Devynne Johnson (Courtesy of Brittany Monay)
Devynne Johnson (Courtesy of Brittany Monay)

Every summer, the Mayor Marion S. Barry Summer Youth Employment Program (MBSYEP) deploys young, aspiring students to various District organizations in hopes of providing opportunities to gain experience within their desired career field. This summer has brought Delaware State University student Devynne Johnson to the doors of The Washington Informer.

We sat down with Devynne to learn more about her goals, experience with The Washington Informer, and plans for her fall semester of school amid the coronavirus pandemic:

Washington Informer: Where are you from, Devynne?

Devynne Johnson: I’m from Washington, D.C. — born in the southeastern area, and I live in Southwest now.

WI: What school are you attending, and what is your current standing?

DJ: I go to Delaware State University, and I’m a rising junior. I’m a Mass Communications major with a concentration in journalism.

WI: What brought you into the field of journalism?

DJ: I’ve always been nosy, and I like to write. So I thought that being in journalism would be best, and then being a writer and having great communication skills kind of made it easier to fall in line with this area of work.

WI: How long have you been writing for, personally and professionally?

DJ: Personally, I have been my entire life. I started writing short stories at the age of maybe 6 or 7, and ever since then I’ve been writing.

WI: What is your favorite genre of writing?

DJ: I do creative writing, fictional stories. That’s how I mostly express myself.

WI: Are you looking to publish some of your short stories?

DJ: Yes, as soon as I find them. Not necessarily that I’ve lost them, but misplaced in my room. I have a lot, so I have to go through and find them.

WI: Tell me about your life and experiences growing up.

DJ: Growing up I was very sheltered. I went to my neighborhood school in southeast D.C. I lived on MLK Avenue, so it wasn’t somewhere where I was allowed to be out all the time, because during the time it wasn’t very safe, so I was very sheltered growing up.

WI: You know that The Informer is based out of southeast D.C. How would you say being a Washingtonian, growing up in the heart of D.C., if you will, influenced your writing, journalistic goals, and your outlook on how you are tackling your stories in reporting news today?

DJ: I was very sheltered growing up so I was never able to get any kind of inspiration growing up, but being that I got older and I got to explore more, not just Southeast but D.C. in general, it gave me more of an aspect of the diversity that is in D.C. Not just of Blackness and the African Diaspora, but of people in general. So I got to meet, and touch, and talk to different cultures, creeds, and creations of all sorts. It’s a very nice experience living here, but you also get to feel what other microaggressions are as well.”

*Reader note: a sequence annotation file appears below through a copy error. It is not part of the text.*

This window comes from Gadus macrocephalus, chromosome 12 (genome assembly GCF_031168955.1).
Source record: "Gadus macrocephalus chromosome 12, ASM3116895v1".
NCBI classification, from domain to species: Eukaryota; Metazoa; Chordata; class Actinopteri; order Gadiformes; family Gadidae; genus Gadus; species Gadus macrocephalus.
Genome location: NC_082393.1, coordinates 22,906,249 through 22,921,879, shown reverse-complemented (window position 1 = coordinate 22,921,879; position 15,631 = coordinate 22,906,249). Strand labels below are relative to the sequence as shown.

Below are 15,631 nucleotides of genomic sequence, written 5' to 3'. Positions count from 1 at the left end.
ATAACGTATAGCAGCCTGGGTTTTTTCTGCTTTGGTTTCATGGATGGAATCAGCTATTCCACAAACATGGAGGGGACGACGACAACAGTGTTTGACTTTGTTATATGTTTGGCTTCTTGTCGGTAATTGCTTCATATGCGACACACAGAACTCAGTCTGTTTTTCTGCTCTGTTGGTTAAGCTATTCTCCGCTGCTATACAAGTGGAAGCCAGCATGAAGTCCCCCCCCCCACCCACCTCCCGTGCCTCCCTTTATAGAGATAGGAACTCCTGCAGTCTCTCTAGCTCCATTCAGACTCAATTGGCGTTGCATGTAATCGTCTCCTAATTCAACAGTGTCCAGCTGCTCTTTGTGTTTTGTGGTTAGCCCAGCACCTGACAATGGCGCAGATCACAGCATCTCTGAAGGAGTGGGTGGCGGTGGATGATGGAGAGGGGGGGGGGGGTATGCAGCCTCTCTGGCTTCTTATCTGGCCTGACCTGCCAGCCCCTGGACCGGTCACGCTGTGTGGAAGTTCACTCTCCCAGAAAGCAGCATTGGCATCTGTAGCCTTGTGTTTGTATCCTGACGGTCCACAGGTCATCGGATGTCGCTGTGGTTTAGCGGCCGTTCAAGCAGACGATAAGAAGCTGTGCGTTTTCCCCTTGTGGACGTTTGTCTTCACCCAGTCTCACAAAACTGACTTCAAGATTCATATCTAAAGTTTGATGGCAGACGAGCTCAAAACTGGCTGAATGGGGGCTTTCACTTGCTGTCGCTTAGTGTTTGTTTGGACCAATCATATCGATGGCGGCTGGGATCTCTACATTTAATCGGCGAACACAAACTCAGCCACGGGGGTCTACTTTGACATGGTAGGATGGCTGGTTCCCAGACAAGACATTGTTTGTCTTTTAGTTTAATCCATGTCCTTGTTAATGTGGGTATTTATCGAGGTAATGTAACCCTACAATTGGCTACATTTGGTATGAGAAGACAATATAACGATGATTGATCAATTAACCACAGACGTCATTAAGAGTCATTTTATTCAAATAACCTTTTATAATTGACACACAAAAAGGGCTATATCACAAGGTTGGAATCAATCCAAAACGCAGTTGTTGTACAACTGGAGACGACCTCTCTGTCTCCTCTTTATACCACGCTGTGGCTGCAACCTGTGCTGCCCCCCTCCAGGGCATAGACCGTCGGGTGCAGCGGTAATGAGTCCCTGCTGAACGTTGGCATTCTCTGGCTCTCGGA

WI: What issues are you currently seeing in the District, and around you that you really want to place focus on?

DJ: Mental health disparities that are within the lower-income communities. Also, gentrification that is happening in lower-income communities, along with the entry of non-minorities within the district and how that correlates to more construction, better buildings, and areas within the SE location.

WI: How did the decision come about for you to join The Washington Informer’s intern program?

DJ: I got to The Informer through MBSYEP. So when I went to apply for a job through the summer youth employment program, I was looking for a place where I could get my foot in the door as a journalist. And when I was there I decided to choose The Informer.

WI: What would you say you have learned and can take away from this experience that has helped prepare you for future newsrooms?

DJ: I really enjoy this environment. It’s very homey. You get assignments, and then they let you work with it. You do what you’re supposed to do with it on time, but there’s not a lot of breathing down your neck to say “was it done yet?” I like the almost-family kind of style there is at The Informer. Everyone has a mutual respect for each writer in the office, and there’s a lot of great communication, and a lot of great ideas that happen at The Informer as well. I really just enjoy being there overall.

WI: As far as the fall, will all of your courses be virtual for the semester? How will you be completing your education at Delaware State moving forward?

DJ: There has been a plan to have students actually come back on campus. They have different prerequisites set in place for everyone that’s coming in. Only 75% of the campus said that they are able to come back. If they choose, they can do an online option as well. I’m combing through that decision now, but I’m thinking about going back to school. They’re a lot of reasons, but I focus better when I’m in class.

WI: Thank you, Devynne. Are there any last sentiments you would like to leave us with?

DJ: Your perception is your reality, but your reality is how you perceive it.

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WI Guest Author

This correspondent is a guest contributor to The Washington Informer.

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